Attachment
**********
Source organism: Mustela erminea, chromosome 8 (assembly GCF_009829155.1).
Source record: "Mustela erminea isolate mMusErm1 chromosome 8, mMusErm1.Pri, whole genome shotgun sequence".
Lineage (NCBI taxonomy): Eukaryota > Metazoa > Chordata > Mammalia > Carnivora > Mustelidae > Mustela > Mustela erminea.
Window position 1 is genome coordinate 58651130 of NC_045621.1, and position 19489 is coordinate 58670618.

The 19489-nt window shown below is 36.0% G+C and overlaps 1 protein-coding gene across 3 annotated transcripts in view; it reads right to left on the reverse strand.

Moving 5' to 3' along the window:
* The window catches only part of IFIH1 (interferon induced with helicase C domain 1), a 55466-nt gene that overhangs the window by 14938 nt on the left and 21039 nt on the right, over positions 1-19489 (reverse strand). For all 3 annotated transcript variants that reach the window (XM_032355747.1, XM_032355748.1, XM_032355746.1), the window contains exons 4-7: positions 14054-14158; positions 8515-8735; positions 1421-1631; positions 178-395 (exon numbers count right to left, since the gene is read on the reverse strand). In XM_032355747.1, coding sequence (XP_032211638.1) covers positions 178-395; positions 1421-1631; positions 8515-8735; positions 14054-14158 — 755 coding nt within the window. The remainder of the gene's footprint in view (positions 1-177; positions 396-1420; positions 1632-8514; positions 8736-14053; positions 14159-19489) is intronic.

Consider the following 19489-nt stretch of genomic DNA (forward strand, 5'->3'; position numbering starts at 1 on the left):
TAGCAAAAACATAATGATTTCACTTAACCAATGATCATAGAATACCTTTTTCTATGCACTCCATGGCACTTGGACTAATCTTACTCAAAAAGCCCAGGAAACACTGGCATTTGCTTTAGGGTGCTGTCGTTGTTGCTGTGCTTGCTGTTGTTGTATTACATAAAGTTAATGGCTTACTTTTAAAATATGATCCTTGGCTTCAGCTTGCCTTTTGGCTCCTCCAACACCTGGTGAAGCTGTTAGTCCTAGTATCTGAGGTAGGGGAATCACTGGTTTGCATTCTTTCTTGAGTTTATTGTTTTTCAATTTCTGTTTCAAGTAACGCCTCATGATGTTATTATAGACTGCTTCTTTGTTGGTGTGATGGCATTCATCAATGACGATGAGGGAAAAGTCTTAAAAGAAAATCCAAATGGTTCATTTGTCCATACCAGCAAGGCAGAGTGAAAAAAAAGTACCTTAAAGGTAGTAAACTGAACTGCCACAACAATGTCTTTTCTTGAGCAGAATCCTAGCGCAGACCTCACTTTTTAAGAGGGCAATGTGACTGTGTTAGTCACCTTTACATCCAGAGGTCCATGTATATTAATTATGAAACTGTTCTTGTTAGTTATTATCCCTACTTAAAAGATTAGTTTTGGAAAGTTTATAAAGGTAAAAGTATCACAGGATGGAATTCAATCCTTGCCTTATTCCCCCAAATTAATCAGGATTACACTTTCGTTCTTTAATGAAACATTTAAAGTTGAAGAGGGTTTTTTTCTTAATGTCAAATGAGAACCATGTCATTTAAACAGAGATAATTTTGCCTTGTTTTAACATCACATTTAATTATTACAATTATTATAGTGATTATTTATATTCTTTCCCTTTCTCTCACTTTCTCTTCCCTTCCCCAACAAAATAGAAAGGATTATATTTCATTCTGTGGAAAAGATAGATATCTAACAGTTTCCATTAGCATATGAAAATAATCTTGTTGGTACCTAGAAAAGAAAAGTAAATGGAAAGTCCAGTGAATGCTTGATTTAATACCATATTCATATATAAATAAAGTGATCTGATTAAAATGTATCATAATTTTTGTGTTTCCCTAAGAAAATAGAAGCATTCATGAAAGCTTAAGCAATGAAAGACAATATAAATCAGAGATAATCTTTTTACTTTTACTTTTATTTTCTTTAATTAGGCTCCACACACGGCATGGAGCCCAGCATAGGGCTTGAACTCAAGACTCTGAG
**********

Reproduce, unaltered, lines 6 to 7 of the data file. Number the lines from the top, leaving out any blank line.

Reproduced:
Moving 5' to 3' along the window:
* The window catches only part of IFIH1 (interferon induced with helicase C domain 1), a 55466-nt gene that overhangs the window by 14938 nt on the left and 21039 nt on the right, over positions 1-19489 (reverse strand). For all 3 annotated transcript variants that reach the window (XM_032355747.1, XM_032355748.1, XM_032355746.1), the window contains exons 4-7: positions 14054-14158; positions 8515-8735; positions 1421-1631; positions 178-395 (exon numbers count right to left, since the gene is read on the reverse strand). In XM_032355747.1, coding sequence (XP_032211638.1) covers positions 178-395; positions 1421-1631; positions 8515-8735; positions 14054-14158 — 755 coding nt within the window. The remainder of the gene's footprint in view (positions 1-177; positions 396-1420; positions 1632-8514; positions 8736-14053; positions 14159-19489) is intronic.